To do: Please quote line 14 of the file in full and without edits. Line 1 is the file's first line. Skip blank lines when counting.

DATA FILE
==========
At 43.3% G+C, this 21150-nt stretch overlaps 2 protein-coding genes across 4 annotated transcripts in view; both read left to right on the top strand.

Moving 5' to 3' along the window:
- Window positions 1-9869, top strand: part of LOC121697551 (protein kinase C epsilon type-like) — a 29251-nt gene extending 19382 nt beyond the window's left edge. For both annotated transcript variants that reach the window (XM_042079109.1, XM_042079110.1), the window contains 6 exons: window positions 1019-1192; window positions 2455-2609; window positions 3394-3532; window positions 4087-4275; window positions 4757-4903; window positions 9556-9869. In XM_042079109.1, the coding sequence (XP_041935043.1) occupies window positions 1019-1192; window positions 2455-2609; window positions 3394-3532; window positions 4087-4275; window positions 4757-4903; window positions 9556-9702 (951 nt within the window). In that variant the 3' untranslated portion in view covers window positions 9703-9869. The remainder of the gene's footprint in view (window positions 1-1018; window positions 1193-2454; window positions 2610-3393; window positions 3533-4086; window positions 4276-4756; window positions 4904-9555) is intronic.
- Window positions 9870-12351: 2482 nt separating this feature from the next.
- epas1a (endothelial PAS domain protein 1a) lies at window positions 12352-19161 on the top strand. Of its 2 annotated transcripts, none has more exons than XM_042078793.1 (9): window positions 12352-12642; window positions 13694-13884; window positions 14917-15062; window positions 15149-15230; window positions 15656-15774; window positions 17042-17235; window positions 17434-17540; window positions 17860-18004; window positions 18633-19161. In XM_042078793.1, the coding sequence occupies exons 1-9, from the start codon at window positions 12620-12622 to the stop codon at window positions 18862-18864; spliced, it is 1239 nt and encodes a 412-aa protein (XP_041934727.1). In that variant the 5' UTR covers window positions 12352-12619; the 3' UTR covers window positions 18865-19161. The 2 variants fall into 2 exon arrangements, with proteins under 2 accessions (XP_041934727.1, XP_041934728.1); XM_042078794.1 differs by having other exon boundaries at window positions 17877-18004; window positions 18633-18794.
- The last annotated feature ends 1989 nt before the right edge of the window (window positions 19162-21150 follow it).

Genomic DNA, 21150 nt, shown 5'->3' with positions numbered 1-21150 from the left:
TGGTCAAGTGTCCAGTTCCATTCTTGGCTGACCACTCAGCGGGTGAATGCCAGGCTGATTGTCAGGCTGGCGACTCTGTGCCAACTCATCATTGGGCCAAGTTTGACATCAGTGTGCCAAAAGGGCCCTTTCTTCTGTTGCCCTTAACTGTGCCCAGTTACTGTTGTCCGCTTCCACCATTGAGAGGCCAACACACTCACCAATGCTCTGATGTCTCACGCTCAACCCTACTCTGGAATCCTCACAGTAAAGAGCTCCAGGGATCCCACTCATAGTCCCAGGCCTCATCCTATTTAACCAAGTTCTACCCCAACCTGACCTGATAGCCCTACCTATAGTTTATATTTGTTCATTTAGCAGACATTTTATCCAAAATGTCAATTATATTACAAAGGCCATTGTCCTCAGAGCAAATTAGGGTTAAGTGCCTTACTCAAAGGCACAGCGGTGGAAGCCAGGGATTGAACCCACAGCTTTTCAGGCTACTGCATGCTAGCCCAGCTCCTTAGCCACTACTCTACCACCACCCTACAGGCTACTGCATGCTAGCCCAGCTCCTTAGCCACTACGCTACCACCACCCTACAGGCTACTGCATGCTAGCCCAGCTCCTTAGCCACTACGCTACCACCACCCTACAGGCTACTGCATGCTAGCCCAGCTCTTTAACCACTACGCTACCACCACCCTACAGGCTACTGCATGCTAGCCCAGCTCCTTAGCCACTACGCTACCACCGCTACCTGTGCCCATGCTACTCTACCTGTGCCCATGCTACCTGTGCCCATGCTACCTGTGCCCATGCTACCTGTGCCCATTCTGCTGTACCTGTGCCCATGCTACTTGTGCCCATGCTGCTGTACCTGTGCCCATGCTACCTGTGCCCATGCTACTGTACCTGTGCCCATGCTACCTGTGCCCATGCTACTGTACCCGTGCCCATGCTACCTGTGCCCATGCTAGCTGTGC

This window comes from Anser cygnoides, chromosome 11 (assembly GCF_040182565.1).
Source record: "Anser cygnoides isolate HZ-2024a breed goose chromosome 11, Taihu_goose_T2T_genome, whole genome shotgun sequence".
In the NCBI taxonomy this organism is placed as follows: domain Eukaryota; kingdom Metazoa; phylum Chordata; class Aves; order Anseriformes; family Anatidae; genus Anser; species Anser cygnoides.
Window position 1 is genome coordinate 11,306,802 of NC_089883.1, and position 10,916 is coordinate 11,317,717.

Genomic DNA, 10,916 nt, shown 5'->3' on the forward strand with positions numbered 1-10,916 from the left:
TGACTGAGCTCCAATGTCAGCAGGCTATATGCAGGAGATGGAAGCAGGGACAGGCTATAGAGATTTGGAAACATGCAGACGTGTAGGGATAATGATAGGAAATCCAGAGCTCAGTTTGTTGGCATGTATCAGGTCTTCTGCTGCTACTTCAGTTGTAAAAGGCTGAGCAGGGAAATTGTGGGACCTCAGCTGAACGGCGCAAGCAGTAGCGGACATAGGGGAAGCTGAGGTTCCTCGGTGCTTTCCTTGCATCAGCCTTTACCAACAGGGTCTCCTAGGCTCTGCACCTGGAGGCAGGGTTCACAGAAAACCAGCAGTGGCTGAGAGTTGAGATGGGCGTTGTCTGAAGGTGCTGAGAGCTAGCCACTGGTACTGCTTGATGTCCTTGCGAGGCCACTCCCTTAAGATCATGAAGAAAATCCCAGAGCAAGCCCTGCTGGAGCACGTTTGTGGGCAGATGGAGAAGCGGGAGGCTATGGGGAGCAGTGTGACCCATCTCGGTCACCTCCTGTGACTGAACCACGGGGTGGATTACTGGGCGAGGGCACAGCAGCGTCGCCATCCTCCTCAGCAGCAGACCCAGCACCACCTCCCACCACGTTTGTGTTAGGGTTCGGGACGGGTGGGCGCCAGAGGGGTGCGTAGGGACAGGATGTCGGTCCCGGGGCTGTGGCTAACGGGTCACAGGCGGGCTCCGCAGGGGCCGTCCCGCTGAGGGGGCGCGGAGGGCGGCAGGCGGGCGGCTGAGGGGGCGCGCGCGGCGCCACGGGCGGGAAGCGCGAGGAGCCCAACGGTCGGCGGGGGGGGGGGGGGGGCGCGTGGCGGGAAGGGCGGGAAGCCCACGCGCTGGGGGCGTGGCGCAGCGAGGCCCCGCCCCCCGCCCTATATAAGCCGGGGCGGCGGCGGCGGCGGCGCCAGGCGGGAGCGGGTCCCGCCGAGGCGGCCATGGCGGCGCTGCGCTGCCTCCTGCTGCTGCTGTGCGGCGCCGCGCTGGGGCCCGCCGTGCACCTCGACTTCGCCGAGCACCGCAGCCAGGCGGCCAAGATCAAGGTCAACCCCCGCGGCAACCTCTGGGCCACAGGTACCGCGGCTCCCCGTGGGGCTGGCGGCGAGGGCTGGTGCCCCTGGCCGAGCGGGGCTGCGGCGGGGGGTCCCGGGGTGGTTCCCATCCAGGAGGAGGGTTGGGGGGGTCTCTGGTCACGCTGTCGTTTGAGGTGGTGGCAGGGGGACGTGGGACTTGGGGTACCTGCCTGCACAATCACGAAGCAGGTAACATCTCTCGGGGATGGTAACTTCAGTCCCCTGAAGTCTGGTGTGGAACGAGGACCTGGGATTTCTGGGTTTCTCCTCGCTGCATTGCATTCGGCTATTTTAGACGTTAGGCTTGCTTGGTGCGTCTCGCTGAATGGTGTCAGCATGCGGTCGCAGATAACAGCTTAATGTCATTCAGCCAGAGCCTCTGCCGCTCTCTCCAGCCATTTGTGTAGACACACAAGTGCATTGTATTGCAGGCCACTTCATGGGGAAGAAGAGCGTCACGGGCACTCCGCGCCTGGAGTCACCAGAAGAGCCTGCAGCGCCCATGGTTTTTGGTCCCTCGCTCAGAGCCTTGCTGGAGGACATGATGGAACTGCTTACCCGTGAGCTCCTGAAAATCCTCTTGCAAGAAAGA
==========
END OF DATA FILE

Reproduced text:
TGACTGAGCTCCAATGTCAGCAGGCTATATGCAGGAGATGGAAGCAGGGACAGGCTATAGAGATTTGGAAACATGCAGACGTGTAGGGATAATGATAGGAAATCCAGAGCTCAGTTTGTTGGCATGTATCAGGTCTTCTGCTGCTACTTCAGTTGTAAAAGGCTGAGCAGGGAAATTGTGGGACCTCAGCTGAACGGCGCAAGCAGTAGCGGACATAGGGGAAGCTGAGGTTCCTCGGTGCTTTCCTTGCATCAGCCTTTACCAACAGGGTCTCCTAGGCTCTGCACCTGGAGGCAGGGTTCACAGAAAACCAGCAGTGGCTGAGAGTTGAGATGGGCGTTGTCTGAAGGTGCTGAGAGCTAGCCACTGGTACTGCTTGATGTCCTTGCGAGGCCACTCCCTTAAGATCATGAAGAAAATCCCAGAGCAAGCCCTGCTGGAGCACGTTTGTGGGCAGATGGAGAAGCGGGAGGCTATGGGGAGCAGTGTGACCCATCTCGGTCACCTCCTGTGACTGAACCACGGGGTGGATTACTGGGCGAGGGCACAGCAGCGTCGCCATCCTCCTCAGCAGCAGACCCAGCACCACCTCCCACCACGTTTGTGTTAGGGTTCGGGACGGGTGGGCGCCAGAGGGGTGCGTAGGGACAGGATGTCGGTCCCGGGGCTGTGGCTAACGGGTCACAGGCGGGCTCCGCAGGGGCCGTCCCGCTGAGGGGGCGCGGAGGGCGGCAGGCGGGCGGCTGAGGGGGCGCGCGCGGCGCCACGGGCGGGAAGCGCGAGGAGCCCAACGGTCGGCGGGGGGGGGGGGGGGGCGCGTGGCGGGAAGGGCGGGAAGCCCACGCGCTGGGGGCGTGGCGCAGCGAGGCCCCGCCCCCCGCCCTATATAAGCCGGGGCGGCGGCGGCGGCGGCGCCAGGCGGGAGCGGGTCCCGCCGAGGCGGCCATGGCGGCGCTGCGCTGCCTCCTGCTGCTGCTGTGCGGCGCCGCGCTGGGGCCCGCCGTGCACCTCGACTTCGCCGAGCACCGCAGCCAGGCGGCCAAGATCAAGGTCAACCCCCGCGGCAACCTCTGGGCCACAGGTACCGCGGCTCCCCGTGGGGCTGGCGGCGAGGGCTGGTGCCCCTGGCCGAGCGGGGCTGCGGCGGGGGGTCCCGGGGTGGTTCCCATCCAGGAGGAGGGTTGGGGGGGTCTCTGGTCACGCTGTCGTTTGAGGTGGTGGCAGGGGGACGTGGGACTTGGGGTACCTGCCTGCACAATCACGAAGCAGGTAACATCTCTCGGGGATGGTAACTTCAGTCCCCTGAAGTCTGGTGTGGAACGAGGACCTGGGATTTCTGGGTTTCTCCTCGCTGCATTGCATTCGGCTATTTTAGACGTTAGGCTTGCTTGGTGCGTCTCGCTGAATGGTGTCAGCATGCGGTCGCAGATAACAGCTTAATGTCATTCAGCCAGAGCCTCTGCCGCTCTCTCCAGCCATTTGTGTAGACACACAAGTGCATTGTATTGCAGGCCACTTCATGGGGAAGAAGAGCGTCACGGGCACTCCGCGCCTGGAGTCACCAGAAGAGCCTGCAGCGCCCATGGTTTTTGGTCCCTCGCTCAGAGCCTTGCTGGAGGACATGATGGAACTGCTTACCCGTGAGCTCCTGAAAATCCTCTTGCAAGAAAGA